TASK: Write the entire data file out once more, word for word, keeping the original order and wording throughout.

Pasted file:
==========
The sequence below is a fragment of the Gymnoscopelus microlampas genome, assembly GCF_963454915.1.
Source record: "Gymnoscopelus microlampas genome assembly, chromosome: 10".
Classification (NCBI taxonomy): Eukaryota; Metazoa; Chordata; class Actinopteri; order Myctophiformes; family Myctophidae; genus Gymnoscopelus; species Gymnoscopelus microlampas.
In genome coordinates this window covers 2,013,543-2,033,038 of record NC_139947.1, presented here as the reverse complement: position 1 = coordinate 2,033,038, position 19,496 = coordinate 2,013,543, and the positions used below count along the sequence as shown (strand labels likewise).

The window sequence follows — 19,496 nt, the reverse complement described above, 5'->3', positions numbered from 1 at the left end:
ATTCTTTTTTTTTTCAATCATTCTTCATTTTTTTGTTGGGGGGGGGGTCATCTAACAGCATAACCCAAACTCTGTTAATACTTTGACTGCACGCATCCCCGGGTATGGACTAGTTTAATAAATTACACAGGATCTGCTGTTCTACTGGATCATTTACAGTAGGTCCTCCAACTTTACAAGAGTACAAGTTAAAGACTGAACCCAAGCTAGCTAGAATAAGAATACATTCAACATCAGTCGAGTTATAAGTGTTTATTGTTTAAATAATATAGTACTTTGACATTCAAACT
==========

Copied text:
The sequence below is a fragment of the Gymnoscopelus microlampas genome, assembly GCF_963454915.1.
Source record: "Gymnoscopelus microlampas genome assembly, chromosome: 10".
Classification (NCBI taxonomy): Eukaryota; Metazoa; Chordata; class Actinopteri; order Myctophiformes; family Myctophidae; genus Gymnoscopelus; species Gymnoscopelus microlampas.
In genome coordinates this window covers 2,013,543-2,033,038 of record NC_139947.1, presented here as the reverse complement: position 1 = coordinate 2,033,038, position 19,496 = coordinate 2,013,543, and the positions used below count along the sequence as shown (strand labels likewise).

The window sequence follows — 19,496 nt, the reverse complement described above, 5'->3', positions numbered from 1 at the left end:
ATTCTTTTTTTTTTCAATCATTCTTCATTTTTTTGTTGGGGGGGGGGTCATCTAACAGCATAACCCAAACTCTGTTAATACTTTGACTGCACGCATCCCCGGGTATGGACTAGTTTAATAAATTACACAGGATCTGCTGTTCTACTGGATCATTTACAGTAGGTCCTCCAACTTTACAAGAGTACAAGTTAAAGACTGAACCCAAGCTAGCTAGAATAAGAATACATTCAACATCAGTCGAGTTATAAGTGTTTATTGTTTAAATAATATAGTACTTTGACATTCAAACT